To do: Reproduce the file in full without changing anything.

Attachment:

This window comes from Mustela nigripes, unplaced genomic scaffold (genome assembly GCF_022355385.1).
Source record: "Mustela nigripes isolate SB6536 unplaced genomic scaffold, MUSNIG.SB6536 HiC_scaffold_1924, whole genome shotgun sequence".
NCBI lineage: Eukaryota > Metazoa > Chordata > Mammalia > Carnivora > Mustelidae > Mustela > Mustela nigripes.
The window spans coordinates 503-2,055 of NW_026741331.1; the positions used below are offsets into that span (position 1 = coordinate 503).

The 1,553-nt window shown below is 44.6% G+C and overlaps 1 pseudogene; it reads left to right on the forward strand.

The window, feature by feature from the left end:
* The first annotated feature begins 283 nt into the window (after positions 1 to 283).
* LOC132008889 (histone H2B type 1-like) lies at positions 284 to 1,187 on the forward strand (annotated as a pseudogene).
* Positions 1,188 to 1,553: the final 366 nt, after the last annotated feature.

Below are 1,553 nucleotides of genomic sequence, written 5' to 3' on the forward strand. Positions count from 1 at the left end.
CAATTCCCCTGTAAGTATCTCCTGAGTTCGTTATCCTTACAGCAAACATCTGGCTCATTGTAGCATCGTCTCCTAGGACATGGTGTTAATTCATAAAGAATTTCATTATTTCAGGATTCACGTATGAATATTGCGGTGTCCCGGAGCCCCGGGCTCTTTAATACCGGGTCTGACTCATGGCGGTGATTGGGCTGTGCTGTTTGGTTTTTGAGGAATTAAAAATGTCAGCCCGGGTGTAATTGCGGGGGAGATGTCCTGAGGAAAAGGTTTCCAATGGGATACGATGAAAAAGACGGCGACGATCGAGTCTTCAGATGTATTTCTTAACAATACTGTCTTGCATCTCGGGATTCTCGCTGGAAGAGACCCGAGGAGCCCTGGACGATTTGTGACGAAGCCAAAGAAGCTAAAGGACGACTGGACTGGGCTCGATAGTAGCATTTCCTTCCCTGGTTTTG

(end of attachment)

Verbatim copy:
This window comes from Mustela nigripes, unplaced genomic scaffold (genome assembly GCF_022355385.1).
Source record: "Mustela nigripes isolate SB6536 unplaced genomic scaffold, MUSNIG.SB6536 HiC_scaffold_1924, whole genome shotgun sequence".
NCBI lineage: Eukaryota > Metazoa > Chordata > Mammalia > Carnivora > Mustelidae > Mustela > Mustela nigripes.
The window spans coordinates 503-2,055 of NW_026741331.1; the positions used below are offsets into that span (position 1 = coordinate 503).

The 1,553-nt window shown below is 44.6% G+C and overlaps 1 pseudogene; it reads left to right on the forward strand.

The window, feature by feature from the left end:
* The first annotated feature begins 283 nt into the window (after positions 1 to 283).
* LOC132008889 (histone H2B type 1-like) lies at positions 284 to 1,187 on the forward strand (annotated as a pseudogene).
* Positions 1,188 to 1,553: the final 366 nt, after the last annotated feature.

Below are 1,553 nucleotides of genomic sequence, written 5' to 3' on the forward strand. Positions count from 1 at the left end.
CAATTCCCCTGTAAGTATCTCCTGAGTTCGTTATCCTTACAGCAAACATCTGGCTCATTGTAGCATCGTCTCCTAGGACATGGTGTTAATTCATAAAGAATTTCATTATTTCAGGATTCACGTATGAATATTGCGGTGTCCCGGAGCCCCGGGCTCTTTAATACCGGGTCTGACTCATGGCGGTGATTGGGCTGTGCTGTTTGGTTTTTGAGGAATTAAAAATGTCAGCCCGGGTGTAATTGCGGGGGAGATGTCCTGAGGAAAAGGTTTCCAATGGGATACGATGAAAAAGACGGCGACGATCGAGTCTTCAGATGTATTTCTTAACAATACTGTCTTGCATCTCGGGATTCTCGCTGGAAGAGACCCGAGGAGCCCTGGACGATTTGTGACGAAGCCAAAGAAGCTAAAGGACGACTGGACTGGGCTCGATAGTAGCATTTCCTTCCCTGGTTTTG